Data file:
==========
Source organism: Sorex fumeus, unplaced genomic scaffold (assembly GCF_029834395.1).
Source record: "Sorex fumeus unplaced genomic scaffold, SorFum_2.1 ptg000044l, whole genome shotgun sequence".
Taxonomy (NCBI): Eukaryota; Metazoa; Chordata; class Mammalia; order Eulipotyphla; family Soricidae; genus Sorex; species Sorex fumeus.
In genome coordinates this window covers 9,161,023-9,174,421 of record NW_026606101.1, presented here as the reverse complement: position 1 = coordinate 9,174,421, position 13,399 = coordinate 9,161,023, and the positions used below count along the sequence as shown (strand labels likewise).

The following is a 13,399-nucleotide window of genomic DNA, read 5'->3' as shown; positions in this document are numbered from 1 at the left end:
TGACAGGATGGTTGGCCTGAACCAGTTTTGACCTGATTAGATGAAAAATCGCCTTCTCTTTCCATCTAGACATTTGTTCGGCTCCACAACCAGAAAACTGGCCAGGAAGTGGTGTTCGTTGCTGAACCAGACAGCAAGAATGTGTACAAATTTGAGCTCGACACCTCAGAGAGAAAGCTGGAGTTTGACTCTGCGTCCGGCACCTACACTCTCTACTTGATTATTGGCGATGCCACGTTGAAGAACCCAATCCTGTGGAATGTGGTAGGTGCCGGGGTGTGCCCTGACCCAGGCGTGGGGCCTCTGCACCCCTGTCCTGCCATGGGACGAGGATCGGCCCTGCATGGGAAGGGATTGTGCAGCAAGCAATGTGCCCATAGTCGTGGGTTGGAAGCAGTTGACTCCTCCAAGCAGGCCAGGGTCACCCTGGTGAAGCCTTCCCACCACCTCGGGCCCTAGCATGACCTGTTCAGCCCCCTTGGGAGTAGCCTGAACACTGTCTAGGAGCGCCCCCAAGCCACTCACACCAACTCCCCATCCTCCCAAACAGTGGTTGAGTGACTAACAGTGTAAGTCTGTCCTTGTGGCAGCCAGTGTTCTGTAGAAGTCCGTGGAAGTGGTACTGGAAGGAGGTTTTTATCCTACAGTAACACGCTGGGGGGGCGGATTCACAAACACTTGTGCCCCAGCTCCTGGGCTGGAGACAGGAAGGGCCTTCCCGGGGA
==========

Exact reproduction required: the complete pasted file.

Source organism: Sorex fumeus, unplaced genomic scaffold (assembly GCF_029834395.1).
Source record: "Sorex fumeus unplaced genomic scaffold, SorFum_2.1 ptg000044l, whole genome shotgun sequence".
Taxonomy (NCBI): Eukaryota; Metazoa; Chordata; class Mammalia; order Eulipotyphla; family Soricidae; genus Sorex; species Sorex fumeus.
In genome coordinates this window covers 9,161,023-9,174,421 of record NW_026606101.1, presented here as the reverse complement: position 1 = coordinate 9,174,421, position 13,399 = coordinate 9,161,023, and the positions used below count along the sequence as shown (strand labels likewise).

The following is a 13,399-nucleotide window of genomic DNA, read 5'->3' as shown; positions in this document are numbered from 1 at the left end:
TGACAGGATGGTTGGCCTGAACCAGTTTTGACCTGATTAGATGAAAAATCGCCTTCTCTTTCCATCTAGACATTTGTTCGGCTCCACAACCAGAAAACTGGCCAGGAAGTGGTGTTCGTTGCTGAACCAGACAGCAAGAATGTGTACAAATTTGAGCTCGACACCTCAGAGAGAAAGCTGGAGTTTGACTCTGCGTCCGGCACCTACACTCTCTACTTGATTATTGGCGATGCCACGTTGAAGAACCCAATCCTGTGGAATGTGGTAGGTGCCGGGGTGTGCCCTGACCCAGGCGTGGGGCCTCTGCACCCCTGTCCTGCCATGGGACGAGGATCGGCCCTGCATGGGAAGGGATTGTGCAGCAAGCAATGTGCCCATAGTCGTGGGTTGGAAGCAGTTGACTCCTCCAAGCAGGCCAGGGTCACCCTGGTGAAGCCTTCCCACCACCTCGGGCCCTAGCATGACCTGTTCAGCCCCCTTGGGAGTAGCCTGAACACTGTCTAGGAGCGCCCCCAAGCCACTCACACCAACTCCCCATCCTCCCAAACAGTGGTTGAGTGACTAACAGTGTAAGTCTGTCCTTGTGGCAGCCAGTGTTCTGTAGAAGTCCGTGGAAGTGGTACTGGAAGGAGGTTTTTATCCTACAGTAACACGCTGGGGGGGCGGATTCACAAACACTTGTGCCCCAGCTCCTGGGCTGGAGACAGGAAGGGCCTTCCCGGGGA